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Ctenochaetus hawaiiensis



Harbour Surgeon, Chevron Surgeon, Hawaiian Ctenochaetus in the wild inhabits the Pacific Ocean, in an area stretching from Hawaii eastward to eastern Polynesia, southward to central Polynesia and westward to the Mariana Islands. Adults flock in shallower areas near reefs with numerous crevices, where the surf has greatly oxygenated the water. Juveniles prefer to be singly kept at depth among palmate corals.

Especially beautiful Surgeon Chevron is at a young age, when its coloration is the most contrasting. Keep in mind that the chevron tail plumage loses its bright coloring with age, but even adults are very beautiful. These fish quickly adapt to aquarium life and are recommended for keeping beginners aquarists who have some experience in caring for the marine aquarium.

Ctenochaetus hawaiiensis

Ctenochaetus hawaiiensis is very colourful when young, with dark purple, orange and red markings. Under aquarium conditions, the chevron tail of the fish retains its youthful coloration much longer than in nature. Chevron tails have been known to retain their juvenile coloration for three years, while in nature they change colour after a year. As the fish matures, the red and purple colours fade and the colouring becomes dark brown, almost black, with many thin horizontal yellowish-grey lines on the sides of the body and head. The sex differences are not pronounced. Uniquely sex fish can be determined only during the spawning period, when the males, while courting females acquire a brighter coloration.

Fish require an aquarium with a capacity of at least 500 liters. This is a fish that needs a lot of living space. Although they are the smallest and least active fish of the surgeonfish family, they require such a large aquarium so that they can sustain an abundance of algae colonies, which form the main diet of these fish. The fish use their teeth to nibble algae off stones and various surfaces. Often, you can often see the lip marks of the fish on the glass where the algae used to grow.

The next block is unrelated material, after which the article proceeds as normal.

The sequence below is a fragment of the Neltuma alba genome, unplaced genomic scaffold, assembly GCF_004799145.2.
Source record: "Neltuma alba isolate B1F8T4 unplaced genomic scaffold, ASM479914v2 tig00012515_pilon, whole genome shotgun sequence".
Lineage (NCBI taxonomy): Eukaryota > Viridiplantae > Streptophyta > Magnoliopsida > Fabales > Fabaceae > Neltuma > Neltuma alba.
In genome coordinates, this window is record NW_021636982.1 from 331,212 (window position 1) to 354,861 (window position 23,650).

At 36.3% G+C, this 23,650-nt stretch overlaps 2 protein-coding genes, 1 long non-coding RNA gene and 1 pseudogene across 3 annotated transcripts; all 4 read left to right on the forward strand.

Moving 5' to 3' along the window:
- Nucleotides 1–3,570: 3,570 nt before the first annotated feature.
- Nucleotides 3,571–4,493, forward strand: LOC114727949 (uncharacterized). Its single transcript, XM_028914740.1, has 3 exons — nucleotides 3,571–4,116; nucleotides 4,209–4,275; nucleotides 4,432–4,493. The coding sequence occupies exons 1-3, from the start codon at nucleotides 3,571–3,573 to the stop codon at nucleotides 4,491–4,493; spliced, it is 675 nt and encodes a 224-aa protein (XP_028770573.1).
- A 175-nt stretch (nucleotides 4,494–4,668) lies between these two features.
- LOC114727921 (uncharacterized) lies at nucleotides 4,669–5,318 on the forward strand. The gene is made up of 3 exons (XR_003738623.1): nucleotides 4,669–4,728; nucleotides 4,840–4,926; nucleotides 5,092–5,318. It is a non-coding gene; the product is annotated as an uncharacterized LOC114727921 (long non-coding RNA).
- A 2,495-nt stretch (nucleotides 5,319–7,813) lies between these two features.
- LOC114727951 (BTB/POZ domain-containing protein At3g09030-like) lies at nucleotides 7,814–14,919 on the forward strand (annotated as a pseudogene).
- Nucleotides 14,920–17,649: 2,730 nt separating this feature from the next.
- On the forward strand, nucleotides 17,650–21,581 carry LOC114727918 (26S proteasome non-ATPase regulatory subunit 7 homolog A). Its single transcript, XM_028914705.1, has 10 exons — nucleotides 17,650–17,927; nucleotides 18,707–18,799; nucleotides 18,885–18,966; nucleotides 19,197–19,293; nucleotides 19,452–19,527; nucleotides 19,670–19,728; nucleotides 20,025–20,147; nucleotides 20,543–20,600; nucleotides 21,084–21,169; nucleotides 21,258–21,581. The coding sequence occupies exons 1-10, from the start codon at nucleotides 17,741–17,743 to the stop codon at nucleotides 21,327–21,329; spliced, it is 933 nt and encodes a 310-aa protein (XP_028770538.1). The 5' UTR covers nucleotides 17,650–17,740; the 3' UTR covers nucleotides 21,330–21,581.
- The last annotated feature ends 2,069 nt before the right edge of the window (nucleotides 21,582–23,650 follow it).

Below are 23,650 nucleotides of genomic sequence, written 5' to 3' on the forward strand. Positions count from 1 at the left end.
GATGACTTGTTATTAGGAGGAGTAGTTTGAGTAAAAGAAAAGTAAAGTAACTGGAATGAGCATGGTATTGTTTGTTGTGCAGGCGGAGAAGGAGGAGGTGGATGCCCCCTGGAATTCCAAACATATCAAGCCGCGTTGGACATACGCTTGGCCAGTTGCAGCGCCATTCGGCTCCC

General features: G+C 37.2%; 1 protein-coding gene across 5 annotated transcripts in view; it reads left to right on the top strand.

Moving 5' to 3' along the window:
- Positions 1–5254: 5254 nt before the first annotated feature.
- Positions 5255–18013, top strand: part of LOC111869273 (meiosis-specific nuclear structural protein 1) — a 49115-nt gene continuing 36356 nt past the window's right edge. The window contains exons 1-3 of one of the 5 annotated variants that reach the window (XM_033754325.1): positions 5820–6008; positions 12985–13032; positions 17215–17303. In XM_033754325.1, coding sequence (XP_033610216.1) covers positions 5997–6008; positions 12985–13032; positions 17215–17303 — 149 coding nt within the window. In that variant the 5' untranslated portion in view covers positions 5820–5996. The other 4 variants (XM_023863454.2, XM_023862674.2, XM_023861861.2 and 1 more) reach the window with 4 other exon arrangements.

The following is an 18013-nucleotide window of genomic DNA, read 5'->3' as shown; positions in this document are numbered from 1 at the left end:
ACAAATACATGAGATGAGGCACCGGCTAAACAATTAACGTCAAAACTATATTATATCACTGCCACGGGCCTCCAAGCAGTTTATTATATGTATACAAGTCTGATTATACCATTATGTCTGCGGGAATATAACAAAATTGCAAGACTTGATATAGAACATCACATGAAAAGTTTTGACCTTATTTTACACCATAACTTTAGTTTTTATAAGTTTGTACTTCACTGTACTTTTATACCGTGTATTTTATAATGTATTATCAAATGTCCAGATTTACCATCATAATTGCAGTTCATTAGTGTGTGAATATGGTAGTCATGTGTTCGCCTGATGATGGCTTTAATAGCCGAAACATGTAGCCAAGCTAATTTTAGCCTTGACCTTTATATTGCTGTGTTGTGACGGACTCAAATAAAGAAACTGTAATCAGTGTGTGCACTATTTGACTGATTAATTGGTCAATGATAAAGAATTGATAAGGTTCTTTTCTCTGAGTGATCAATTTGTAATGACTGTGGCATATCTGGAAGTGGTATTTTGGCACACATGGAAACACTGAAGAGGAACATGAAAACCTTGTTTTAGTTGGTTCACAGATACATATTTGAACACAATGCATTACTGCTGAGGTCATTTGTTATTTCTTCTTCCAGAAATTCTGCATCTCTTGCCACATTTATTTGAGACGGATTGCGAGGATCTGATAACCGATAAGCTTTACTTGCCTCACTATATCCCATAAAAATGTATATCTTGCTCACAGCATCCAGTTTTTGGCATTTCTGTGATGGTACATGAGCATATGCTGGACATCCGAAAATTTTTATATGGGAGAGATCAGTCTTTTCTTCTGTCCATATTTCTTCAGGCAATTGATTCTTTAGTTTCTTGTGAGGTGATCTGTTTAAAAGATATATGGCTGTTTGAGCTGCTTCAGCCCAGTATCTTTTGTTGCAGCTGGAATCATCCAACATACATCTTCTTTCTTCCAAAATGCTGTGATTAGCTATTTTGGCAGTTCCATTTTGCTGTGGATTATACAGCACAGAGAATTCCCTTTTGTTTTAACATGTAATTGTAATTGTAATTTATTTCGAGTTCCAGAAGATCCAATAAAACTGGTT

The Ctenochaetus hawaiiensis is a moderately aggressive fish and is often harmed by other surgeon fish species. Chevrons usually get along well with other inhabitants of the aquarium, except for their own kind, and rarely bother the sedentary invertebrates. Excellent neighbours for these fish are Zebrasoma sailfish and Centropigus yellow, although care should be taken to ensure their compatibility. You can also add a few neon gobies and cleaner shrimps to the aquarium.

Ctenochaetus hawaiiensis


Water parameters: temperature 23-26° C, hardness dH 9-12°, acidity pH 8,1-8,4, salinity 1.020-1.025. The Ctenochaetus surgeon is susceptible to bacteria caused by the accumulation of organics, which leads to considerable water quality deterioration. Therefore, increased filtration, aeration and regular, small water changes with fresh water are required.

Although the Hawaiian Fishes Surgeonfish is a herbivorous fish and its diet consists of marine microalgae, it can also be fed with shrimps and shredded fish meat. Plant food should predominate in the diet of the fish. Therefore place plenty of live rock in the aquarium. Give the fish spirulina, seaweed, shrimp mizid, and flakes containing spirulina. Feed the fish three times a day in small portions.

Reproduction

The Ctenochaetus hawaiiensis, like other surgeonfish, spawns in groups. Females scatter eggs in the water column during spawning, after which the male, swimming over it, emits a cloud of milk, fertilizing the eggs as they move. The female hatches hundreds of eggs several times a year, usually during the spring and summer months.

The fertilized eggs float to the surface of the water and join the stream of plankton that feeds on the hatching larvae.

Ctenochaetus hawaiiensis

The Ctenochaetus hawaiiensis does not breed under aquarium conditions.

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